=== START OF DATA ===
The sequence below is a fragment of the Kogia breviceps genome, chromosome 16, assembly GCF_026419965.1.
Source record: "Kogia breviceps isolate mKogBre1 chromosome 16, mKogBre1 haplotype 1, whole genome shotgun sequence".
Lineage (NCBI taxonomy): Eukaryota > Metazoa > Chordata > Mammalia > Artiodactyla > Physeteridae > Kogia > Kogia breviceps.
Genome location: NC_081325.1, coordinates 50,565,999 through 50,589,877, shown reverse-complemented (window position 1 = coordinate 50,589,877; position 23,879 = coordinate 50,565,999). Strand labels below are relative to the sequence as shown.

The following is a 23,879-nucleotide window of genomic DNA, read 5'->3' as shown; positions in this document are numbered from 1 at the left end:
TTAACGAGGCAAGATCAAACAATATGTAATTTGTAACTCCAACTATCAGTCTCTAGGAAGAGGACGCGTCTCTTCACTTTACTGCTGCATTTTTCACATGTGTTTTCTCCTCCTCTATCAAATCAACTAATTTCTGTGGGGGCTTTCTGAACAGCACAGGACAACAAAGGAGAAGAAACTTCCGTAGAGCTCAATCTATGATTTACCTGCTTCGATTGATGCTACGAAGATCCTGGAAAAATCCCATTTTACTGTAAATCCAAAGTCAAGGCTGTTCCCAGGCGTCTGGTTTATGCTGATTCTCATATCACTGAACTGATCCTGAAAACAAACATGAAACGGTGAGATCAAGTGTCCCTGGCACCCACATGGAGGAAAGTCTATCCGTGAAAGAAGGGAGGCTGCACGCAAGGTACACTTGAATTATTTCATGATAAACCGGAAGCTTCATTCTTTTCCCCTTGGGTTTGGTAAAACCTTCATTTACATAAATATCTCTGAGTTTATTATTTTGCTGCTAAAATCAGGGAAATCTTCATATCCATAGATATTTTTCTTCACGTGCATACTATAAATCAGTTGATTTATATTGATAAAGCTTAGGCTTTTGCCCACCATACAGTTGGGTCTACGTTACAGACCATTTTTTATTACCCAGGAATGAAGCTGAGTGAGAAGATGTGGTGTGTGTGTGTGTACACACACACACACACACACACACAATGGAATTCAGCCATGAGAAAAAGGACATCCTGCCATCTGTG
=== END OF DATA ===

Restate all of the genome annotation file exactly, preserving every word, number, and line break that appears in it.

The sequence below is a fragment of the Kogia breviceps genome, chromosome 16, assembly GCF_026419965.1.
Source record: "Kogia breviceps isolate mKogBre1 chromosome 16, mKogBre1 haplotype 1, whole genome shotgun sequence".
Lineage (NCBI taxonomy): Eukaryota > Metazoa > Chordata > Mammalia > Artiodactyla > Physeteridae > Kogia > Kogia breviceps.
Genome location: NC_081325.1, coordinates 50,565,999 through 50,589,877, shown reverse-complemented (window position 1 = coordinate 50,589,877; position 23,879 = coordinate 50,565,999). Strand labels below are relative to the sequence as shown.

The following is a 23,879-nucleotide window of genomic DNA, read 5'->3' as shown; positions in this document are numbered from 1 at the left end:
TTAACGAGGCAAGATCAAACAATATGTAATTTGTAACTCCAACTATCAGTCTCTAGGAAGAGGACGCGTCTCTTCACTTTACTGCTGCATTTTTCACATGTGTTTTCTCCTCCTCTATCAAATCAACTAATTTCTGTGGGGGCTTTCTGAACAGCACAGGACAACAAAGGAGAAGAAACTTCCGTAGAGCTCAATCTATGATTTACCTGCTTCGATTGATGCTACGAAGATCCTGGAAAAATCCCATTTTACTGTAAATCCAAAGTCAAGGCTGTTCCCAGGCGTCTGGTTTATGCTGATTCTCATATCACTGAACTGATCCTGAAAACAAACATGAAACGGTGAGATCAAGTGTCCCTGGCACCCACATGGAGGAAAGTCTATCCGTGAAAGAAGGGAGGCTGCACGCAAGGTACACTTGAATTATTTCATGATAAACCGGAAGCTTCATTCTTTTCCCCTTGGGTTTGGTAAAACCTTCATTTACATAAATATCTCTGAGTTTATTATTTTGCTGCTAAAATCAGGGAAATCTTCATATCCATAGATATTTTTCTTCACGTGCATACTATAAATCAGTTGATTTATATTGATAAAGCTTAGGCTTTTGCCCACCATACAGTTGGGTCTACGTTACAGACCATTTTTTATTACCCAGGAATGAAGCTGAGTGAGAAGATGTGGTGTGTGTGTGTGTACACACACACACACACACACACACAATGGAATTCAGCCATGAGAAAAAGGACATCCTGCCATCTGTG